I. Museum of London Docklands Objects
I felt an overwhelming desire to explore as I entered the Museum of London Docklands knowing that it holds the most fundamental keys to access the history of London’s River Thames and Docklands. Among all the displays and exhibitions, “New Port New City” and “London, Sugar and Slavery” are the ones that really fascinated me.
1. Exhibition: New Port New City 1945 – present
From the primitive upriver docks to the busiest port in the world, “New Port New City” exhibits the changes that transformed this part of East London in over 60 years.
“Decline and regeneration, as the Docklands reinvented itself for a new century.”
1960s and 1970s marked a turning point in the London Docklands’s regeneration history. As containerization started to take place, small docks such as West India, Millwall and East India were simply too small for the modern container-ships, which required a deepwater port to park and a large space for unit-loading. Construction of new dock extension began in 1963 and by late 1960s, Tilbury had became the leading container port in the world. Considering the containerization as one of the main roles in the regeneration, making London Docklands once the biggest port in the world, ‘container ships’ were my choice of key subject of “New Port New City” exhibition.
Key subject: MV Jervis Bay
Type: container ship
Date built: 1970
Owner: Overseas Containers Ltd, London
MV Jervis Bay
Three OCL container ships Discovery Bay, Flinders Bay and MV Jervis Bay at Tilbury Docks
An aerial view of Tilbury Docks in the late 1960s
2. Exhibition: London, Sugar & Slavery
“We hope that the gallery will help Londoners from all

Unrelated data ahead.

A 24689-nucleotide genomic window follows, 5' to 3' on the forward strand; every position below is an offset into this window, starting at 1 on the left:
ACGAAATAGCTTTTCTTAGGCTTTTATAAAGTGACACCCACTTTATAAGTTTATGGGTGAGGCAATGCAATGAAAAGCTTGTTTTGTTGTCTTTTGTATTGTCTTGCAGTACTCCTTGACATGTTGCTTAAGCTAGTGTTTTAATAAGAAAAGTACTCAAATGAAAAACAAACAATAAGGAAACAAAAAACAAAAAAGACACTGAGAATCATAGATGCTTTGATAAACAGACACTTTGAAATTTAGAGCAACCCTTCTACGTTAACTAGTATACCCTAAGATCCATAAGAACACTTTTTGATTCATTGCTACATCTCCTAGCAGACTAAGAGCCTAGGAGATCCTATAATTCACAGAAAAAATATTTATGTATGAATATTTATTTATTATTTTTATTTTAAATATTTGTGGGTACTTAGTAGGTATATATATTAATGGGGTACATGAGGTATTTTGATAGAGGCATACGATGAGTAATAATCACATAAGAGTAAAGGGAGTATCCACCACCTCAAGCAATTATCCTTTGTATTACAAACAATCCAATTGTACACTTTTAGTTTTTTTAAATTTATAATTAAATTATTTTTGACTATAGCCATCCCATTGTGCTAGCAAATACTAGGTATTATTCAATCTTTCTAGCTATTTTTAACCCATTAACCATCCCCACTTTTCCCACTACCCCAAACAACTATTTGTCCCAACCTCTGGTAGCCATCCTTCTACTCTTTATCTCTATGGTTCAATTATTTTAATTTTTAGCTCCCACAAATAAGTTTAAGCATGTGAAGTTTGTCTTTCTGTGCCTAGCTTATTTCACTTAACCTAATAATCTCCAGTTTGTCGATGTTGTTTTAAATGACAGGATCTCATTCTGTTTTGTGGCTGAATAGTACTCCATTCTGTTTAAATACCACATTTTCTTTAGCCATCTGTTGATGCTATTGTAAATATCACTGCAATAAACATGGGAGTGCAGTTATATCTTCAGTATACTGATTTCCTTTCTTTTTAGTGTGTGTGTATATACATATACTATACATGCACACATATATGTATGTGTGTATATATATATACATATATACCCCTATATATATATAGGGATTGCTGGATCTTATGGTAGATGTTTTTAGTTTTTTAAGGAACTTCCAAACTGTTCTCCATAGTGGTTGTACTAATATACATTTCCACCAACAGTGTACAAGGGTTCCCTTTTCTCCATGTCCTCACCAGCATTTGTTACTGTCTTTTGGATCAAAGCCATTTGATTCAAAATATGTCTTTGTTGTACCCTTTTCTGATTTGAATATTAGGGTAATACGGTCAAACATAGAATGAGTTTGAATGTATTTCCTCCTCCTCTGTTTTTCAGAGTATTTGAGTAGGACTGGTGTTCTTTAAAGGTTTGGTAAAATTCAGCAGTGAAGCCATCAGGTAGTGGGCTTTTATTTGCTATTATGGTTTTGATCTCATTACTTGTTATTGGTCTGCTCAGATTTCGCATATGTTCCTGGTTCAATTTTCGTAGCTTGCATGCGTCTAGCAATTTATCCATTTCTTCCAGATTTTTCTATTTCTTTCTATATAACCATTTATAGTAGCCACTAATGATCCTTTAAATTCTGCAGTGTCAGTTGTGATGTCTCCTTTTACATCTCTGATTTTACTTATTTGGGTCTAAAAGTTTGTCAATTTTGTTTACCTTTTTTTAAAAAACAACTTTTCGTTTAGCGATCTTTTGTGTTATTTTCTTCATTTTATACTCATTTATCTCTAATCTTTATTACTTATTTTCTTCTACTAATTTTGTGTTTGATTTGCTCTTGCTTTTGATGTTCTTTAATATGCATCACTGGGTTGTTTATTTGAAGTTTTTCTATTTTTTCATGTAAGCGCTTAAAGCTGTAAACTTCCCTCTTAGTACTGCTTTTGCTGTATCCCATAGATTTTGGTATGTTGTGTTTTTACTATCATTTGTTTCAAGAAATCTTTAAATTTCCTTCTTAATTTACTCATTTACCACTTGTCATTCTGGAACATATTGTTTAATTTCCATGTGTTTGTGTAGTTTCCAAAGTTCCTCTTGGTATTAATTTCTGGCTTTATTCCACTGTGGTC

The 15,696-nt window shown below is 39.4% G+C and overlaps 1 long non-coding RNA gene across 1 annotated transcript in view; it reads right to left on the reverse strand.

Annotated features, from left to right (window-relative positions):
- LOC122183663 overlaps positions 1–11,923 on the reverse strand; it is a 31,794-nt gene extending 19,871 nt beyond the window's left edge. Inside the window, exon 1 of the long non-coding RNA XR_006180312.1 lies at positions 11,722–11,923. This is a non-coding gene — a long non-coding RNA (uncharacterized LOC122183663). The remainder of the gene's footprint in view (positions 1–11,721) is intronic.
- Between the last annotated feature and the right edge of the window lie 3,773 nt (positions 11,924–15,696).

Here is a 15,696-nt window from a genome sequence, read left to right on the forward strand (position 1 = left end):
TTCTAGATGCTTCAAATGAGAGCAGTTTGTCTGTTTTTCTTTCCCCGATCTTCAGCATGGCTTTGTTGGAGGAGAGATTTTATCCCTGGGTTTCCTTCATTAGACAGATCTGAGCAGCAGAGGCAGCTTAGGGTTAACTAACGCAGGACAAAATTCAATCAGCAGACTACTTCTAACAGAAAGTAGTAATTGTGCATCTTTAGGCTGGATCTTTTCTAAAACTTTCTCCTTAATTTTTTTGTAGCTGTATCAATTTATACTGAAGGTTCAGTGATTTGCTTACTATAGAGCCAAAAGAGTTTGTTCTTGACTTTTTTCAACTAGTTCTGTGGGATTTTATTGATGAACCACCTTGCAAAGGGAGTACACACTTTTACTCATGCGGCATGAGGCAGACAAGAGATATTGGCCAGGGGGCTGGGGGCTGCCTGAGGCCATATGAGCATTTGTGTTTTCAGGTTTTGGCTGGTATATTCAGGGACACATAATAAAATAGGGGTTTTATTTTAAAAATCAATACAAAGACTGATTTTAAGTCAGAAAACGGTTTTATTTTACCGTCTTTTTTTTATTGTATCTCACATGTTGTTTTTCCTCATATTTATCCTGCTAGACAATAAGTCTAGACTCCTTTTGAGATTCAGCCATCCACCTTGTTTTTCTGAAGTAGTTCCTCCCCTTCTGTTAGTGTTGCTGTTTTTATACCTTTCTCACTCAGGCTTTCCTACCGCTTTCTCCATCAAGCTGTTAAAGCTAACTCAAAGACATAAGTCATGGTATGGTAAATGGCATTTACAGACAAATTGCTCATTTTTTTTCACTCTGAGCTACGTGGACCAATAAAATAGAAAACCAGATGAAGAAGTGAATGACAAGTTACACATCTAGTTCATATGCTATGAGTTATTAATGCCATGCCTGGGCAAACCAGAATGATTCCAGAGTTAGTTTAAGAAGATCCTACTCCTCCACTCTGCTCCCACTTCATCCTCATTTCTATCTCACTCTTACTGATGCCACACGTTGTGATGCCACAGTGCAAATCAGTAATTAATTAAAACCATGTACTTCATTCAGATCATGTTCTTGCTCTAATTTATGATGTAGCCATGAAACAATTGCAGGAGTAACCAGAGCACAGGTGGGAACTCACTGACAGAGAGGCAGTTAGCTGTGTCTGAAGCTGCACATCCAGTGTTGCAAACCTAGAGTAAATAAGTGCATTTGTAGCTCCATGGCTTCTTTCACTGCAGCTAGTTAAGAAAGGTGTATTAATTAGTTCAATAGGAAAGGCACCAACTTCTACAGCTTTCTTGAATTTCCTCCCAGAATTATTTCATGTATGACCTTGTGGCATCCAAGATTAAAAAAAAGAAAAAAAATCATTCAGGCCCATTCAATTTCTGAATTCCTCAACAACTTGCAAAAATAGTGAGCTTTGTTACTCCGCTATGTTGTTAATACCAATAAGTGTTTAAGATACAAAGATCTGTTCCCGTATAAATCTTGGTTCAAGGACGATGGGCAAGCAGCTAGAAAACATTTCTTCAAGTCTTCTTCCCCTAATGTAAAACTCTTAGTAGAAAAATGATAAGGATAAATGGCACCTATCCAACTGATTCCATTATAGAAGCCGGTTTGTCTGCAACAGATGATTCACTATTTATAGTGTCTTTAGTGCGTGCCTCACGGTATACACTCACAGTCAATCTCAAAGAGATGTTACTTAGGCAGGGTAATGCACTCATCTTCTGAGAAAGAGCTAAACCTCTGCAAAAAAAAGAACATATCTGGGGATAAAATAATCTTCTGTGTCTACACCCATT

backgrounds understand their own heritage and identity
better. People may find it uncomfortable, but to grasp this
is to begin to understand many facets of society today,
including attitudes towards race and the melding of British,
African and Caribbean cultures.” – David Spence, Director of Museum in Docklands
“London, Sugar and Slavery” is my favorite exhibition among many other exhibitions that I’ve ever been to. Approaching the disturbing subject of slavery, the thought-revoking gallery manages to reveal the history of the horrific slave trade in London and at the same time shaping the future generation’s appreciation of the reason why London is such a multicultural city as it is today.
Sugar once represented the noble wealth. Meanwhile, the design of an enslaved African kneeling in chains beside a sugar cane tree depicts the evils of the slave trade the way that the figure was seen to be pleading. Hence, putting them together in one object, as in this case, a sugar bowl, creates such a strong image that speaks profoundly about the inhumanity of enslavement.
Key subject: The Abolition sugar bowl
Date created: about 1825
Designer: Josiah Wedgwood
The image of the enslaved African kneeling in chains designed by Josiah Wedgewood became a logo for the abolitionist campaign in the 1780s.
Another interesting display is “The Price of Sweetness” which was inspired by Wedgewood sugar bowl. It features hand-drawing designs created as Abolition merchandise. The set that currently displayed at the Museum of London Docklands was created by the Elders group from the African and Caribbean Voices Association in Stratford. This was a Women-only group who worked with Historian Angelina Osborne and Ceramicist Licy Clayden to create these beautifully colourful pieces.
“Am I not a Man and a Brother?”
“Am I not a Woman and a Sister?”
Printed texts on The Price of Sweetness other displays :
“Ban slavery. It’s unsavoury.Think about the slave’s bravery.”
” Sugar is sweet and people should be sweet too.”
” Sugar is sweet, so is equality – West India Sugar.”
“Why make them suffer for your needs?”
“It’s unfair to be a slave in a free world.”
“Sugar is a shameful game with a bittersweet name.”
“You can put a price on sugar but not on somebody’s life.”
“Everybody is equal. Everybody’s people.”
II. Docklands Brompton Bike Tour
While the Museum objects provided me with a wide horizon of knowledge, what I found at the river banks rather left me with much confusion and curiosity than a crystal clear answer about the origin of things that I was supposed to look for.
Objects: Fragments at Thames Bank